Dysautonomia is any disease or malfunction of the autonomic nervous system. This includes postural orthostatic tachycardia syndrome (POTS), neurocardiogenic syncope, mitral valve prolapse dysautonomia, pure autonomic failure, multiple system atrophy (Shy-Drager syndrome), and a number of lesser-known disorders. more...
In some cases, dysautonomia results in a reduction in the ability of the heart and circulatory system to compensate for changes in posture, causing dizziness or syncope (fainting) when one, eg, stands suddenly. In other cases, the heart may race (tachycardia) for no apparent reason, or the kidneys may fail to properly retain water (diabetes insipidus).
The effects of dysautonomia may be minor, only limiting the patient's activities slightly, or they may be totally disabling, leaving the patient bedridden. Chronic fatigue syndrome is often associated with dysautonomia.
In the nineteenth and earlier twentieth centuries, a diagnosis that was almost solely given to women was called "neurasthenia," or a "weak nervous system." These women would present symptoms of fatigue, weakness, dizziness and fainting, and the doctor's orders would simply be bed rest. Some of these women died, while many others recovered. No one understood where the problems came from.
Nowadays, diagnostic criteria and treatment for various forms of dysautonomia have sharpened, and doctors have realized that some men have it, too.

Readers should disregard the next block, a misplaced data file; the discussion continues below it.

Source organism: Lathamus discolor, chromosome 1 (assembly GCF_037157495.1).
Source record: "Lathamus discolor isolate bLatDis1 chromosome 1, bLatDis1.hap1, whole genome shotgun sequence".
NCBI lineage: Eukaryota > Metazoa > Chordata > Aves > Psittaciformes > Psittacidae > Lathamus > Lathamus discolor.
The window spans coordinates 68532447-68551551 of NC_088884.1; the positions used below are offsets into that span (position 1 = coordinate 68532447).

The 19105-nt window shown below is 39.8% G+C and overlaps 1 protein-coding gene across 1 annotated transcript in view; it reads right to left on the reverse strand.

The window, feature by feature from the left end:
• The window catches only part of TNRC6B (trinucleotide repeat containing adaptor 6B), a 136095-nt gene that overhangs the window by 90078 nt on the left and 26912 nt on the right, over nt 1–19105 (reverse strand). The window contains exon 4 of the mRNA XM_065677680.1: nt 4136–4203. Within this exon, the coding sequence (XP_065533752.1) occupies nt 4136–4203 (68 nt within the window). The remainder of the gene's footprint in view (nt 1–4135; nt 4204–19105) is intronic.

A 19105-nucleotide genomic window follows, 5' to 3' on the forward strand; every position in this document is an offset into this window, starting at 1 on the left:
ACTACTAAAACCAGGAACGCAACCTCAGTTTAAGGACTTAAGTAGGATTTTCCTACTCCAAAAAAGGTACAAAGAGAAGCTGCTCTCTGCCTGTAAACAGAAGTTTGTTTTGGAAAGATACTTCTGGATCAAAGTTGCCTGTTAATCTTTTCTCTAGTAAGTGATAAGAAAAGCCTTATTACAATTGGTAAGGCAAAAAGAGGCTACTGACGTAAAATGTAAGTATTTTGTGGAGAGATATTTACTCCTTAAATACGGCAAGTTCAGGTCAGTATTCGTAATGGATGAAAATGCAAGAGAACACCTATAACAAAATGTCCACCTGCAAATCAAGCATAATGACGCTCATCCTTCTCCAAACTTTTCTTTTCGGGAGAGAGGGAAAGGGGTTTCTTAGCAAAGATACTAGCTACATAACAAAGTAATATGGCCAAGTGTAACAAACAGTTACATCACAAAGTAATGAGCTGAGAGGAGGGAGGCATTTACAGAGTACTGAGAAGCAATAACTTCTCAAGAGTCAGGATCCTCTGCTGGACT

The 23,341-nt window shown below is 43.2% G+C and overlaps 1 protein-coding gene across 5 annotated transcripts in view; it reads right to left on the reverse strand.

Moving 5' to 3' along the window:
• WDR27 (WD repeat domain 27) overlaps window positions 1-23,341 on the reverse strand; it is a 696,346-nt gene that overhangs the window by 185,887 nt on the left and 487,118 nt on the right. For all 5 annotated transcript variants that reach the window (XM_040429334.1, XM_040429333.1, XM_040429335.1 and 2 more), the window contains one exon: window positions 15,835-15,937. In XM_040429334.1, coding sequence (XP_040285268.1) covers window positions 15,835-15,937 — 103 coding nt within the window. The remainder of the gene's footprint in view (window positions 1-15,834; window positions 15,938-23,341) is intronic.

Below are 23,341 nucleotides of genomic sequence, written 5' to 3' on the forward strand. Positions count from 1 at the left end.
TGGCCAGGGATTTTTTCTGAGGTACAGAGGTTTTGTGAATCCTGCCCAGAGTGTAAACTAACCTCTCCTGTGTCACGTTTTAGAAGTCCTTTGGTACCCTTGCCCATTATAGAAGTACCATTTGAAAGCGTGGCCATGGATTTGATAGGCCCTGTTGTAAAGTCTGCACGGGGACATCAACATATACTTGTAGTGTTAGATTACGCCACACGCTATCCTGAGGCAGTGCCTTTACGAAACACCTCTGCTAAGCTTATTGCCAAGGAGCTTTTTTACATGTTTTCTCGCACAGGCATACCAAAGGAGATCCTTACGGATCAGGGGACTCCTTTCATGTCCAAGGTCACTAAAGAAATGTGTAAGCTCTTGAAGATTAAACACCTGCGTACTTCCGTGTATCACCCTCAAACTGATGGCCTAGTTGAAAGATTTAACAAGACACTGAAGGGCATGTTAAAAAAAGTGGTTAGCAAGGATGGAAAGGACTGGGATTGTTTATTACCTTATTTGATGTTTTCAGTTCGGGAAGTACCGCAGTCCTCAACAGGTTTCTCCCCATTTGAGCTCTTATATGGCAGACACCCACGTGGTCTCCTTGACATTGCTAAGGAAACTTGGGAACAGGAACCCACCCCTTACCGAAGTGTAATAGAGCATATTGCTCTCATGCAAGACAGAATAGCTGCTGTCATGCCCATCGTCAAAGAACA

There is no cure for dysautonomia. Secondary forms may improve with treatment of the underlying disease. In many cases treatment of primary dysautonomia is symptomatic and supportive. Measures to combat orthostatic hypotension include elevation of the head of the bed, frequent small meals, a high-salt diet, and drugs such as fludrocortisone, midodrine, and ephedrine.
The outlook for patients with dysautonomia depends on the particular diagnostic category. Patients with chronic, progressive, generalized dysautonomia in the setting of central nervous system degeneration have a generally poor long-term prognosis. Death can occur from pneumonia, acute respiratory failure, or sudden cardiopulmonary arrest in such patients.
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